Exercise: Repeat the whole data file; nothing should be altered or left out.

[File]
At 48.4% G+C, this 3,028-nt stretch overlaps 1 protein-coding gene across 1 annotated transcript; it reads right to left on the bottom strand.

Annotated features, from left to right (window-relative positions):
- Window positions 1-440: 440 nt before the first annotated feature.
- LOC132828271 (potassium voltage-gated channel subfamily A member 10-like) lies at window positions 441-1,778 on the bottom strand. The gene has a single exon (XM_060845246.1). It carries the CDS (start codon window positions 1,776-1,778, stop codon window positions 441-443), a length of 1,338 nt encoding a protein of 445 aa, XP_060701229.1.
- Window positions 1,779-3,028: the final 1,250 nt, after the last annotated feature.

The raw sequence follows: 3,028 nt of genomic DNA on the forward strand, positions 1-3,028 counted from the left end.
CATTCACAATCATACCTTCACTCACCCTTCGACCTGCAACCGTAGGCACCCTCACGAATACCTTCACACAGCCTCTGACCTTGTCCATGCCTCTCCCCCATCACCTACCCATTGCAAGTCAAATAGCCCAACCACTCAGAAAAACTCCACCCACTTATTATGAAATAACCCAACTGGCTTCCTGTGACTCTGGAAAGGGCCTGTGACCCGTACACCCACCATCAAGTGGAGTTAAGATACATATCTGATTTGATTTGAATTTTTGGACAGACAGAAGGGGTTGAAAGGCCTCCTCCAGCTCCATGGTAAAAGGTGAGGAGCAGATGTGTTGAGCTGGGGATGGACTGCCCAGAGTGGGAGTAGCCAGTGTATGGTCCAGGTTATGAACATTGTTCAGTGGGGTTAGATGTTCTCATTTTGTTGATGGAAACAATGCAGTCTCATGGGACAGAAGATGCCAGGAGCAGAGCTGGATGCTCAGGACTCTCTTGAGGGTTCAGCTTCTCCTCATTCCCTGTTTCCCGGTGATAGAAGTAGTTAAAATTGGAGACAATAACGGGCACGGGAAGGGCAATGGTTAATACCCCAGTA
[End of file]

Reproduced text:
At 48.4% G+C, this 3,028-nt stretch overlaps 1 protein-coding gene across 1 annotated transcript; it reads right to left on the bottom strand.

Annotated features, from left to right (window-relative positions):
- Window positions 1-440: 440 nt before the first annotated feature.
- LOC132828271 (potassium voltage-gated channel subfamily A member 10-like) lies at window positions 441-1,778 on the bottom strand. The gene has a single exon (XM_060845246.1). It carries the CDS (start codon window positions 1,776-1,778, stop codon window positions 441-443), a length of 1,338 nt encoding a protein of 445 aa, XP_060701229.1.
- Window positions 1,779-3,028: the final 1,250 nt, after the last annotated feature.

The raw sequence follows: 3,028 nt of genomic DNA on the forward strand, positions 1-3,028 counted from the left end.
CATTCACAATCATACCTTCACTCACCCTTCGACCTGCAACCGTAGGCACCCTCACGAATACCTTCACACAGCCTCTGACCTTGTCCATGCCTCTCCCCCATCACCTACCCATTGCAAGTCAAATAGCCCAACCACTCAGAAAAACTCCACCCACTTATTATGAAATAACCCAACTGGCTTCCTGTGACTCTGGAAAGGGCCTGTGACCCGTACACCCACCATCAAGTGGAGTTAAGATACATATCTGATTTGATTTGAATTTTTGGACAGACAGAAGGGGTTGAAAGGCCTCCTCCAGCTCCATGGTAAAAGGTGAGGAGCAGATGTGTTGAGCTGGGGATGGACTGCCCAGAGTGGGAGTAGCCAGTGTATGGTCCAGGTTATGAACATTGTTCAGTGGGGTTAGATGTTCTCATTTTGTTGATGGAAACAATGCAGTCTCATGGGACAGAAGATGCCAGGAGCAGAGCTGGATGCTCAGGACTCTCTTGAGGGTTCAGCTTCTCCTCATTCCCTGTTTCCCGGTGATAGAAGTAGTTAAAATTGGAGACAATAACGGGCACGGGAAGGGCAATGGTTAATACCCCAGTA